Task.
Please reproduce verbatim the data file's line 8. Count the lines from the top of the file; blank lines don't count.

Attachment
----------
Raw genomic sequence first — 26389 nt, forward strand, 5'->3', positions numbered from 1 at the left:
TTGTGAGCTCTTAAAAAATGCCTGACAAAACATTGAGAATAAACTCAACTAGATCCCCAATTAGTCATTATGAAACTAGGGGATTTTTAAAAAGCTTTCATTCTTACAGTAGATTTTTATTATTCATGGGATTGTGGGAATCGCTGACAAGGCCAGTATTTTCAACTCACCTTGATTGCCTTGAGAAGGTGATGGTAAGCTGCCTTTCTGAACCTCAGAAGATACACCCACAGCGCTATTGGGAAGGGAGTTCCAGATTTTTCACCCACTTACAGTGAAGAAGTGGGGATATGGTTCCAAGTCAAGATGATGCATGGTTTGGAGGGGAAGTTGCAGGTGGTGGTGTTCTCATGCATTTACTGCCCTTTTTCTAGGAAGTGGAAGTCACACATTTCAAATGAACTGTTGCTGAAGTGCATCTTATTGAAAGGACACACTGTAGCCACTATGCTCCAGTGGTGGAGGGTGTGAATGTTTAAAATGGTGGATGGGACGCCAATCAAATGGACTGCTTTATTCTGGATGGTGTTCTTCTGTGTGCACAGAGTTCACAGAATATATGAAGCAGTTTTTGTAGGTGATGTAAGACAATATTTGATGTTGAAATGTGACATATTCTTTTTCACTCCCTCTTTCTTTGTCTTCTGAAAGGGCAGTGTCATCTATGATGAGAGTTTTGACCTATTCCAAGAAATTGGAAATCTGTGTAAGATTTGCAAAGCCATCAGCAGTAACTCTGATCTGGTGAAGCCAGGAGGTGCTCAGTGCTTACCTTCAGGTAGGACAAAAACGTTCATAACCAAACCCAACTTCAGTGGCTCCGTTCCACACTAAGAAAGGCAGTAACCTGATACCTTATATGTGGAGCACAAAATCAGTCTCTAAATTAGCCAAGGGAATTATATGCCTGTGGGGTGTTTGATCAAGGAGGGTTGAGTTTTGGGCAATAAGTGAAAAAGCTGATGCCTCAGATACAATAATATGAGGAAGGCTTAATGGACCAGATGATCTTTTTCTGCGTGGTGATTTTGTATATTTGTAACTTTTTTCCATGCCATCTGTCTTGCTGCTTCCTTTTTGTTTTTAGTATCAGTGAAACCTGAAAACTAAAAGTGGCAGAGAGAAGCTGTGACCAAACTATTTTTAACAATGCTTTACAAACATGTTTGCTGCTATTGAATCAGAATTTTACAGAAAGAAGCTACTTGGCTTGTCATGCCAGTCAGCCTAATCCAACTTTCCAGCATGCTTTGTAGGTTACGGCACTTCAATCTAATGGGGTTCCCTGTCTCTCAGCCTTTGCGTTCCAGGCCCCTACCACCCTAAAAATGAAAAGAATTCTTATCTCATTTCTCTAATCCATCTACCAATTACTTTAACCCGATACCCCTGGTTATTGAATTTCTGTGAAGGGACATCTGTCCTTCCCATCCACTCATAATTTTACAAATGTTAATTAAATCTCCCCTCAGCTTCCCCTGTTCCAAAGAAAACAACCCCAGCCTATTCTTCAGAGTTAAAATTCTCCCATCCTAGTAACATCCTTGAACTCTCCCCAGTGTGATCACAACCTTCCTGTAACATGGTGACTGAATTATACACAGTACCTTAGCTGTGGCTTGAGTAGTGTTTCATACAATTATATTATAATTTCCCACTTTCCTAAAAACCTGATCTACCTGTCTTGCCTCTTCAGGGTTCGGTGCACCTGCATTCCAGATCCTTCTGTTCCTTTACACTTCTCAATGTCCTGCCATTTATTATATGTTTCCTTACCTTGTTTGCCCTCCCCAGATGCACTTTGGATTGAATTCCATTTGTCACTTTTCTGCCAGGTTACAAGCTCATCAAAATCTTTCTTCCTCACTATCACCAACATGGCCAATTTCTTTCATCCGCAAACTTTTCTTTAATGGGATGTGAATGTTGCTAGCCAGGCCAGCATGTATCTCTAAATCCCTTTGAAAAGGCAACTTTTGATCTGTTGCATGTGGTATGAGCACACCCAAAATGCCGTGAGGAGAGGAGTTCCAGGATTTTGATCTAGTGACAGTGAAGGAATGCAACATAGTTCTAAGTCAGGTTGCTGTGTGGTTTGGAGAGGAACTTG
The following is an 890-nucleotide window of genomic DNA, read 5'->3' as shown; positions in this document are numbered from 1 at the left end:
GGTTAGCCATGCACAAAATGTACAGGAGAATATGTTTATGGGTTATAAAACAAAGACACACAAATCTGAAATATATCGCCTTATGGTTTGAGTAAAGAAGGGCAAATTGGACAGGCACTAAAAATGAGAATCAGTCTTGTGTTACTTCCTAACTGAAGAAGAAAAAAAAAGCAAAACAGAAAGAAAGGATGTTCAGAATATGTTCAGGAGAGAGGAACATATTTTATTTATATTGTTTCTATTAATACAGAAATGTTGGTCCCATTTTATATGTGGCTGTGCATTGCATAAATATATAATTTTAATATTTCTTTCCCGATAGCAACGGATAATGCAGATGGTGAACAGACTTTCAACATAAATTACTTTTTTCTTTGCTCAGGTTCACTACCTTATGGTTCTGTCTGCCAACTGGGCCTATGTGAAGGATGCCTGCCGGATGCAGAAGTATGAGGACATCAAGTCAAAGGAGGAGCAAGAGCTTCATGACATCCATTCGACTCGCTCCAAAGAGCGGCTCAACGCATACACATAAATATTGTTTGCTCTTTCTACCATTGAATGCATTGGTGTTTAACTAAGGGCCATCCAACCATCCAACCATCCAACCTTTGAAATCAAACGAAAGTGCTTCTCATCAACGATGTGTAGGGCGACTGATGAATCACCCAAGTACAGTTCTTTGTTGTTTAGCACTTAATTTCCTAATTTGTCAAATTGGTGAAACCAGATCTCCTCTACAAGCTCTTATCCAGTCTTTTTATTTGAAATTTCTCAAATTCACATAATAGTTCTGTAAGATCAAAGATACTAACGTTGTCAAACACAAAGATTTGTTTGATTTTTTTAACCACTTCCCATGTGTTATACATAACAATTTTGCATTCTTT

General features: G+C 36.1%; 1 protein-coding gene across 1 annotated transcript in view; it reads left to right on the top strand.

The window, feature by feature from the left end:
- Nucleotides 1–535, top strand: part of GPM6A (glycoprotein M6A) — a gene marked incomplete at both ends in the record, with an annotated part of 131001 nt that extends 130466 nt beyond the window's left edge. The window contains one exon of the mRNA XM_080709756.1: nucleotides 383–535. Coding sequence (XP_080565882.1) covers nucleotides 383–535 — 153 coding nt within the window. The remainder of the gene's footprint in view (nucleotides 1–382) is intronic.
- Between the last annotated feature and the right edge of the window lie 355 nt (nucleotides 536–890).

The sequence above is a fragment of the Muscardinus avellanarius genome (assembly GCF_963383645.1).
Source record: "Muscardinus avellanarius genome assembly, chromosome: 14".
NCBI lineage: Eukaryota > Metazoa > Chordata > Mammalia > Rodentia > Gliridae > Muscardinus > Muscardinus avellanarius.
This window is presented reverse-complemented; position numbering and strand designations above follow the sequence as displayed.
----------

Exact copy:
- Between the last annotated feature and the right edge of the window lie 355 nt (nucleotides 536–890).